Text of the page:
Questioning is necessary for patriotism

Ben Breier

It wasn’t a commercial jet that smashed into the Pentagon five years ago – it was a cruise missile, or maybe a much smaller commuter jet.

The Twin Towers couldn’t have possibly fallen on their own – they were previously rigged with explosives days before to make sure the buildings collapsed in a heap of ash.

And the phone calls passengers placed to their family members before crashing United Flight 93 into the ground were faked – cell phones have less than a one-percent success rate at the height Flight 93 was traveling at.

These are just a few of the ideas presented in Loose Change, an online documentary available at

The documentary begins with the revealing of de-classified documents of American plans to boost support for war against Cuba by staging attacks, going as far as paying Cuban mercenaries to kill our own soldiers. The plans were never put into action.

Loose Change suggests that Sept. 11 is simply a repeat of American history – replace ‘Cuba’ with ‘Afghanistan’ and ‘communism’ with ‘terrorism,’ and you’ll get the idea.

At a party last weekend, a few friends and I were discussing politics on a porch during Ravenna’s midnight hours. Sept. 11 came up, and I asked if anybody had seen the documentary.


Two camps instantly formed on that porch – those who questioned the events of that day, and those who were absolutely appalled that someone would propose that our government played a helping hand in orchestrating one of the biggest tragedies on American soil. It probably didn’t help that alcohol was involved. The debate ended up disbanding what remained of an otherwise excellent party.

Although the majority of Loose Change doesn’t compute with me, I praise the existence of such a documentary. The film is well constructed, and doesn’t reek of the stench that is only omitted by blatant propaganda.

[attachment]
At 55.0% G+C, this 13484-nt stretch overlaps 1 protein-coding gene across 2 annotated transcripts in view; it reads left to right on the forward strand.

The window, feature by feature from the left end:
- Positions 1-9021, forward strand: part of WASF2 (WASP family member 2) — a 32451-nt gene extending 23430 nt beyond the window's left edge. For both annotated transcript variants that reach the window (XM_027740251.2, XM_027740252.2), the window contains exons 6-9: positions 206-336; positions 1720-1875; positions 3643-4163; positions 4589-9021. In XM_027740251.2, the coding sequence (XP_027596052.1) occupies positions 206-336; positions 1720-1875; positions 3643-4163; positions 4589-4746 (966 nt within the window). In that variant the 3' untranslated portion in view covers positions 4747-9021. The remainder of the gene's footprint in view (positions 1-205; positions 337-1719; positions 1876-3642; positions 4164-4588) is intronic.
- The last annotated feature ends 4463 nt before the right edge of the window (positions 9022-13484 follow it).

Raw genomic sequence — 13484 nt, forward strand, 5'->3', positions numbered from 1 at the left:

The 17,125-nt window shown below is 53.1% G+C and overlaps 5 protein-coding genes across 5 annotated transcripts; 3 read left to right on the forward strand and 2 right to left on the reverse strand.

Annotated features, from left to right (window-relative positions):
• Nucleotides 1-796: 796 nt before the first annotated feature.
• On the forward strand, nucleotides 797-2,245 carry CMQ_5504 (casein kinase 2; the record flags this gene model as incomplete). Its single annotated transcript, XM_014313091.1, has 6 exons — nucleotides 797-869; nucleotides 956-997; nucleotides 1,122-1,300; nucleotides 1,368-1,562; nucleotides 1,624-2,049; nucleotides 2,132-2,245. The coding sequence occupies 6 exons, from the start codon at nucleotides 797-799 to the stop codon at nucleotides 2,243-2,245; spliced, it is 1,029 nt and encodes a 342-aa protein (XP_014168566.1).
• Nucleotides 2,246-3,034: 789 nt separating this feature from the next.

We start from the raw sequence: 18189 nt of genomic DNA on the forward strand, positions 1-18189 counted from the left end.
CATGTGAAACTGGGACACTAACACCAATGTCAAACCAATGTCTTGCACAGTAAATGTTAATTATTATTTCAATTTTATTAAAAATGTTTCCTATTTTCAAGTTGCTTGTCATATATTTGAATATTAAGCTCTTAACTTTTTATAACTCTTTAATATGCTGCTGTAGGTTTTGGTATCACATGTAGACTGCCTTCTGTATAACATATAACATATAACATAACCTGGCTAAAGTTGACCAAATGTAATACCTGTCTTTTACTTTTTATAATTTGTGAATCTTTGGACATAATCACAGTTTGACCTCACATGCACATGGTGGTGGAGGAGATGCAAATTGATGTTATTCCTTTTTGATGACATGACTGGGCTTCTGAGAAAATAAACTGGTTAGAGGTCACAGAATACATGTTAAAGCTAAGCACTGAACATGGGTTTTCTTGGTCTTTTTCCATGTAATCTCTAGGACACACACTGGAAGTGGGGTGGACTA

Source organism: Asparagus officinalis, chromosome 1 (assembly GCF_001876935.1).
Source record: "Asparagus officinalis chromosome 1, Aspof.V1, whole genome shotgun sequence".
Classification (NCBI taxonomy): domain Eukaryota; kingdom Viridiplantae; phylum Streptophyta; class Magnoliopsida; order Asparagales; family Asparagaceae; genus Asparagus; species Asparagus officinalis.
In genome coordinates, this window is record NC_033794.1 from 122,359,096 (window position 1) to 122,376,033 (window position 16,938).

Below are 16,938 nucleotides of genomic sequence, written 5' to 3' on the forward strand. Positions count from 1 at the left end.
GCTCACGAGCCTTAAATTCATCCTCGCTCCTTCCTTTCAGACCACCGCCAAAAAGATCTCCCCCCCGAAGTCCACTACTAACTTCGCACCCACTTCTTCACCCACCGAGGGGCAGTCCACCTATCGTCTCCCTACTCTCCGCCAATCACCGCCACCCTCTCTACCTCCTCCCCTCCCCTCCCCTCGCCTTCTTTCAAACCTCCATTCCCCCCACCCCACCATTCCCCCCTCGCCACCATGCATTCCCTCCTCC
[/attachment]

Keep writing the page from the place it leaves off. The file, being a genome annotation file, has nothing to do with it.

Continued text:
Some of the theories are more far-fetched than others. The documentary alleges that Flight 93 stopped at John Hopkins airport in Cleveland, and unloaded all of its passengers before crashing in Shanksville.

Others make much more sense – the producers did a considerable amount of research and discovered that many of the terrorists are still alive, including Muhammed Atta.

And while the logic occasionally lapses, there is absolutely nothing wrong with Loose Change. The film is rarely tasteless, and perfectly exemplifies our freedom of speech.

And it embodies the basic principles this country was founded on.

As humans, we question on a daily basis – we question the shoddy decisions of our president, the inner-workings of big business and the meaning behind religion.

So why should questioning Sept. 11 be any different?

Five years later, there are still many questions about that day that have yet to be answered. Loose Change doesn’t desecrate or defile what happened that day – it merely presents a hypothetical “what if.”

And I can’t think of a better way express our freedom and patriotism as Americans.

Ben Breier is a senior magazine journalism major and campus editor for the Daily Kent Stater. Contact him at [email protected].